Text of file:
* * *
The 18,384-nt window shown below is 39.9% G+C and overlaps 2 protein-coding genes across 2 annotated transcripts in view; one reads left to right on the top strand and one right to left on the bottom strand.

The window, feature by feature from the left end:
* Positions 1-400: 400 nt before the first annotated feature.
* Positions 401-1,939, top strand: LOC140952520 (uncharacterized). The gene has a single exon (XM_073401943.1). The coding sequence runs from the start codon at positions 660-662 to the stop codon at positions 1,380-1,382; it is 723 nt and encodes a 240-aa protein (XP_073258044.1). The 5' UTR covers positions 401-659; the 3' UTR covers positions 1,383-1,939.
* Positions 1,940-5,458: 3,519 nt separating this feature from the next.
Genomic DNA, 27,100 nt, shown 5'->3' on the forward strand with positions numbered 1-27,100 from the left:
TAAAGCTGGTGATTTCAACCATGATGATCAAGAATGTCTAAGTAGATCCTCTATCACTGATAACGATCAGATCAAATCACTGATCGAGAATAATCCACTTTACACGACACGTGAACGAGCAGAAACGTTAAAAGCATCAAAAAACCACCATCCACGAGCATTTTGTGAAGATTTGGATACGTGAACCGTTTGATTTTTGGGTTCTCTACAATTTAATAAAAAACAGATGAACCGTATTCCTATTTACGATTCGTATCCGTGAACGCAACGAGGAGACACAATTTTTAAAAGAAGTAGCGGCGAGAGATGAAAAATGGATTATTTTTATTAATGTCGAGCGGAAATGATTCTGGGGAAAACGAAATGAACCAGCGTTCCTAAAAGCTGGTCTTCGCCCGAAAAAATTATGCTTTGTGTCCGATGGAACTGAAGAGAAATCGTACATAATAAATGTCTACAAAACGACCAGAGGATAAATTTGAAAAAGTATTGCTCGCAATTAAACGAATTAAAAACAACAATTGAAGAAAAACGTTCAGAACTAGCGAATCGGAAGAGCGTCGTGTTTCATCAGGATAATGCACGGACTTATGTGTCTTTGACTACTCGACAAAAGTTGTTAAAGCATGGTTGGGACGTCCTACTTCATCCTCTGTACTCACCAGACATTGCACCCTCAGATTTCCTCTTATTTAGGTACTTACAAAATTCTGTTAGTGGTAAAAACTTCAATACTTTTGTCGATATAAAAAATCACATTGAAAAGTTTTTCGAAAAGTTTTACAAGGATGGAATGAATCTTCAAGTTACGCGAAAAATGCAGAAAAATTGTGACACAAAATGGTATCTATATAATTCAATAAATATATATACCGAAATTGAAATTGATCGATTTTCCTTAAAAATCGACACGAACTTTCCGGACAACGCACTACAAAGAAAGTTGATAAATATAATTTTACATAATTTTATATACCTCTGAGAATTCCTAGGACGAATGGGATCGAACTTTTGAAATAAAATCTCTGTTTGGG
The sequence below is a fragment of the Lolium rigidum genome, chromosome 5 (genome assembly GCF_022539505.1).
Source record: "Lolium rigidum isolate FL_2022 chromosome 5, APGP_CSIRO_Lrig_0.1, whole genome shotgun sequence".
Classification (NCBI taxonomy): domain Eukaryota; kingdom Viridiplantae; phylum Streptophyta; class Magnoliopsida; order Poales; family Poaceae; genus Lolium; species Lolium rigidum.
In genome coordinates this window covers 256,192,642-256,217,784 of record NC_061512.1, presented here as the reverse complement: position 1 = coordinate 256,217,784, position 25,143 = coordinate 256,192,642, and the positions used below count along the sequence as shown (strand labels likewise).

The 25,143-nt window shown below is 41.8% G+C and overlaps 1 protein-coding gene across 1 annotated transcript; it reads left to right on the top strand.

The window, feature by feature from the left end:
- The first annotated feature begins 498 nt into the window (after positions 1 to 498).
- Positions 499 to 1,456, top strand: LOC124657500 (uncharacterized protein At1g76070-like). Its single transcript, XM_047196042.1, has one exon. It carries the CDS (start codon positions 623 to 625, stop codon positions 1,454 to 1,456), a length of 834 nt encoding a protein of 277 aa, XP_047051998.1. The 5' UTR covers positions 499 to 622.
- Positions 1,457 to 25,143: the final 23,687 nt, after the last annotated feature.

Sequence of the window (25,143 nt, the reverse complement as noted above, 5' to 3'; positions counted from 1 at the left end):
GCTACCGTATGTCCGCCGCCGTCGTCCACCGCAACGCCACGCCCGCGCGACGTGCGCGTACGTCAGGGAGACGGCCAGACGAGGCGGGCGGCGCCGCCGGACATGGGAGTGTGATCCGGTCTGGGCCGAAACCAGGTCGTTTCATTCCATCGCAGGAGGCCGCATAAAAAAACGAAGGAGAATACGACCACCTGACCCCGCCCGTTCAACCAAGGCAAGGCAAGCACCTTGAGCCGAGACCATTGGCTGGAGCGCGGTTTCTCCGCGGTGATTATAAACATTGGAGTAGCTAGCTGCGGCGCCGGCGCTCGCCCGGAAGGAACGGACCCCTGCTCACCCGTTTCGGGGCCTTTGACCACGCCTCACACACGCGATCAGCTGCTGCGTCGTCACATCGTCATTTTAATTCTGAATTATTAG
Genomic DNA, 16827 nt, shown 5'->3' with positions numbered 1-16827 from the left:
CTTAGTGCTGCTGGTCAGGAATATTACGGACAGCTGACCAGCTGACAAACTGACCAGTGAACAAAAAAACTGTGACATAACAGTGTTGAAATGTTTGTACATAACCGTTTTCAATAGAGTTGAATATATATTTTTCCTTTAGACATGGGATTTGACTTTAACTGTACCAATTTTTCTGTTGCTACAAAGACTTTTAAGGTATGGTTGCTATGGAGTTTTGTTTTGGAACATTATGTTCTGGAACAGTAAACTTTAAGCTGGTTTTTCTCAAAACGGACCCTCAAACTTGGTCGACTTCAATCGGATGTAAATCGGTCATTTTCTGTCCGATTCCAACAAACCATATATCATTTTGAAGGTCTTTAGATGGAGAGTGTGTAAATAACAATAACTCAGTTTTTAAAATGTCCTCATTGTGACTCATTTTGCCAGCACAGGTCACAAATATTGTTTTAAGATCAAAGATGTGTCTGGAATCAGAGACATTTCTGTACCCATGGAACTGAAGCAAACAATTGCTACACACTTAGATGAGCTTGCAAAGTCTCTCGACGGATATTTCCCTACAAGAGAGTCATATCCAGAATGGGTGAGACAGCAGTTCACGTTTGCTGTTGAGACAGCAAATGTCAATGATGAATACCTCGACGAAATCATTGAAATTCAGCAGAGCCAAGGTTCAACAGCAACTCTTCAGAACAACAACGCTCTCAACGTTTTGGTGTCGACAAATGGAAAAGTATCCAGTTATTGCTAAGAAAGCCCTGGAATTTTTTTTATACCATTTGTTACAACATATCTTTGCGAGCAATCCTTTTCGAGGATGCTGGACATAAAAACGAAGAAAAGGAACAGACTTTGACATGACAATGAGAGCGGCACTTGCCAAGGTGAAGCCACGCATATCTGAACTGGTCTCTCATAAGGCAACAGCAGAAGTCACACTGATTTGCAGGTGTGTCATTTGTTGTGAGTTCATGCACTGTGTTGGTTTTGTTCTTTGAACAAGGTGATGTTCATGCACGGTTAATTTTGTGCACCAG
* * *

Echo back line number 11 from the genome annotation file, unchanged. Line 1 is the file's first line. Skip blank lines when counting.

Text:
In genome coordinates this window covers 256,192,642-256,217,784 of record NC_061512.1, presented here as the reverse complement: position 1 = coordinate 256,217,784, position 25,143 = coordinate 256,192,642, and the positions used below count along the sequence as shown (strand labels likewise).